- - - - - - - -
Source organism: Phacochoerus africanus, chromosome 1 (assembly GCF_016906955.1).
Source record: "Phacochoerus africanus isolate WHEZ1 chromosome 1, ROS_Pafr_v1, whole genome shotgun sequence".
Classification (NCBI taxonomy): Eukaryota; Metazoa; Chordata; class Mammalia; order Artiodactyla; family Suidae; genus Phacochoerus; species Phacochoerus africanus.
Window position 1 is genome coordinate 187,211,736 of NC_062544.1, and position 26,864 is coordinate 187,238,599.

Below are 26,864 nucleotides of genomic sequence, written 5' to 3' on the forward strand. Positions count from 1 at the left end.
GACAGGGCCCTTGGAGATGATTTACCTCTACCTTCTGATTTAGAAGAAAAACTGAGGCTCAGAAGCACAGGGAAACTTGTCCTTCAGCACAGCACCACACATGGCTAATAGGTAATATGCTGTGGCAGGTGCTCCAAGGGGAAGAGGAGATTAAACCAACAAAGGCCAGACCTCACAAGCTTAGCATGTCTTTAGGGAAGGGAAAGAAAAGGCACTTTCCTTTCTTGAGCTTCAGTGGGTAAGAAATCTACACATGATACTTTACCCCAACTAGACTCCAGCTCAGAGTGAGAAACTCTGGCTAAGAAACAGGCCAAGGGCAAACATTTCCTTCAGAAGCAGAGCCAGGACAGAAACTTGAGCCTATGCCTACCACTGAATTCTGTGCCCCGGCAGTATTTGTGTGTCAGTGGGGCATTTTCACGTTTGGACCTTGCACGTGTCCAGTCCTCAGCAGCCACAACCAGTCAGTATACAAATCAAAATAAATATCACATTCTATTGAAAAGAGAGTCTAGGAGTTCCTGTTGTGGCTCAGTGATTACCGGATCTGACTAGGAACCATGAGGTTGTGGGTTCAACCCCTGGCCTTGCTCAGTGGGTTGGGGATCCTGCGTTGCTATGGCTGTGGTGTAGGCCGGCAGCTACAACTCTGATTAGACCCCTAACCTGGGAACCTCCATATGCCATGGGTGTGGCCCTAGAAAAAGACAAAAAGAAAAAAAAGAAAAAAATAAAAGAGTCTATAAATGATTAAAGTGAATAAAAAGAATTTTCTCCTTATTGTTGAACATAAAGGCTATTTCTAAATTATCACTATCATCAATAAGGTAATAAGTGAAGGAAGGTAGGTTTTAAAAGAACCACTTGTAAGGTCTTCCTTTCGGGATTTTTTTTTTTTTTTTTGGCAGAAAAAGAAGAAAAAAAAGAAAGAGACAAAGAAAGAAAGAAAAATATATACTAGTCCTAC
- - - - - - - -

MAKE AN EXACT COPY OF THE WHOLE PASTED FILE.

Source organism: Phacochoerus africanus, chromosome 1 (assembly GCF_016906955.1).
Source record: "Phacochoerus africanus isolate WHEZ1 chromosome 1, ROS_Pafr_v1, whole genome shotgun sequence".
Classification (NCBI taxonomy): Eukaryota; Metazoa; Chordata; class Mammalia; order Artiodactyla; family Suidae; genus Phacochoerus; species Phacochoerus africanus.
Window position 1 is genome coordinate 187,211,736 of NC_062544.1, and position 26,864 is coordinate 187,238,599.

Below are 26,864 nucleotides of genomic sequence, written 5' to 3' on the forward strand. Positions count from 1 at the left end.
GACAGGGCCCTTGGAGATGATTTACCTCTACCTTCTGATTTAGAAGAAAAACTGAGGCTCAGAAGCACAGGGAAACTTGTCCTTCAGCACAGCACCACACATGGCTAATAGGTAATATGCTGTGGCAGGTGCTCCAAGGGGAAGAGGAGATTAAACCAACAAAGGCCAGACCTCACAAGCTTAGCATGTCTTTAGGGAAGGGAAAGAAAAGGCACTTTCCTTTCTTGAGCTTCAGTGGGTAAGAAATCTACACATGATACTTTACCCCAACTAGACTCCAGCTCAGAGTGAGAAACTCTGGCTAAGAAACAGGCCAAGGGCAAACATTTCCTTCAGAAGCAGAGCCAGGACAGAAACTTGAGCCTATGCCTACCACTGAATTCTGTGCCCCGGCAGTATTTGTGTGTCAGTGGGGCATTTTCACGTTTGGACCTTGCACGTGTCCAGTCCTCAGCAGCCACAACCAGTCAGTATACAAATCAAAATAAATATCACATTCTATTGAAAAGAGAGTCTAGGAGTTCCTGTTGTGGCTCAGTGATTACCGGATCTGACTAGGAACCATGAGGTTGTGGGTTCAACCCCTGGCCTTGCTCAGTGGGTTGGGGATCCTGCGTTGCTATGGCTGTGGTGTAGGCCGGCAGCTACAACTCTGATTAGACCCCTAACCTGGGAACCTCCATATGCCATGGGTGTGGCCCTAGAAAAAGACAAAAAGAAAAAAAAGAAAAAAATAAAAGAGTCTATAAATGATTAAAGTGAATAAAAAGAATTTTCTCCTTATTGTTGAACATAAAGGCTATTTCTAAATTATCACTATCATCAATAAGGTAATAAGTGAAGGAAGGTAGGTTTTAAAAGAACCACTTGTAAGGTCTTCCTTTCGGGATTTTTTTTTTTTTTTTTGGCAGAAAAAGAAGAAAAAAAAGAAAGAGACAAAGAAAGAAAGAAAAATATATACTAGTCCTAC